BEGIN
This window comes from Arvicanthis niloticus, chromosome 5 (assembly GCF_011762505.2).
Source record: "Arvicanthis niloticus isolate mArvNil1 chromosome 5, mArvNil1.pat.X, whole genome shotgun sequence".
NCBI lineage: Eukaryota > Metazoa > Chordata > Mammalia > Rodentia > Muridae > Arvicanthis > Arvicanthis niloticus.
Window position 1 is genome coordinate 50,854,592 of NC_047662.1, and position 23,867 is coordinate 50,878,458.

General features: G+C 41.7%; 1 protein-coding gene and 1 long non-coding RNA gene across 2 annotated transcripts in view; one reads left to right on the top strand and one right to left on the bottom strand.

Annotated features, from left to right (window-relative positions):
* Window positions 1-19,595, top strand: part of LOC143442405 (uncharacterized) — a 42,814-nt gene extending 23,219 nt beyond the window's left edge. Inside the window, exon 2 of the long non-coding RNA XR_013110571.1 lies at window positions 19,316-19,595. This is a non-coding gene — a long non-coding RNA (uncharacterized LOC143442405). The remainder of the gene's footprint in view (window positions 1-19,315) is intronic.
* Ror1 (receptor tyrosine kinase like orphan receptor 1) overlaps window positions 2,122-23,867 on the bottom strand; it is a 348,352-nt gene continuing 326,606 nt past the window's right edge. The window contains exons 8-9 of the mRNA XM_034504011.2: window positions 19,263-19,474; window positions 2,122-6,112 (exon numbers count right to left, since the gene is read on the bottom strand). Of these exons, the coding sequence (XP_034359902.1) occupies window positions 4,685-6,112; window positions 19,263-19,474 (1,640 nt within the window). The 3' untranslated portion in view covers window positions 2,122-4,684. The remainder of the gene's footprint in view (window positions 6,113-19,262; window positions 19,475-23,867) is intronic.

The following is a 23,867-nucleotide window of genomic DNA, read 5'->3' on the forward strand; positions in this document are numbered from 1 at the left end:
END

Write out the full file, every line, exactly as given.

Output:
This window comes from Arvicanthis niloticus, chromosome 5 (assembly GCF_011762505.2).
Source record: "Arvicanthis niloticus isolate mArvNil1 chromosome 5, mArvNil1.pat.X, whole genome shotgun sequence".
NCBI lineage: Eukaryota > Metazoa > Chordata > Mammalia > Rodentia > Muridae > Arvicanthis > Arvicanthis niloticus.
Window position 1 is genome coordinate 50,854,592 of NC_047662.1, and position 23,867 is coordinate 50,878,458.

General features: G+C 41.7%; 1 protein-coding gene and 1 long non-coding RNA gene across 2 annotated transcripts in view; one reads left to right on the top strand and one right to left on the bottom strand.

Annotated features, from left to right (window-relative positions):
* Window positions 1-19,595, top strand: part of LOC143442405 (uncharacterized) — a 42,814-nt gene extending 23,219 nt beyond the window's left edge. Inside the window, exon 2 of the long non-coding RNA XR_013110571.1 lies at window positions 19,316-19,595. This is a non-coding gene — a long non-coding RNA (uncharacterized LOC143442405). The remainder of the gene's footprint in view (window positions 1-19,315) is intronic.
* Ror1 (receptor tyrosine kinase like orphan receptor 1) overlaps window positions 2,122-23,867 on the bottom strand; it is a 348,352-nt gene continuing 326,606 nt past the window's right edge. The window contains exons 8-9 of the mRNA XM_034504011.2: window positions 19,263-19,474; window positions 2,122-6,112 (exon numbers count right to left, since the gene is read on the bottom strand). Of these exons, the coding sequence (XP_034359902.1) occupies window positions 4,685-6,112; window positions 19,263-19,474 (1,640 nt within the window). The 3' untranslated portion in view covers window positions 2,122-4,684. The remainder of the gene's footprint in view (window positions 6,113-19,262; window positions 19,475-23,867) is intronic.

The following is a 23,867-nucleotide window of genomic DNA, read 5'->3' on the forward strand; positions in this document are numbered from 1 at the left end: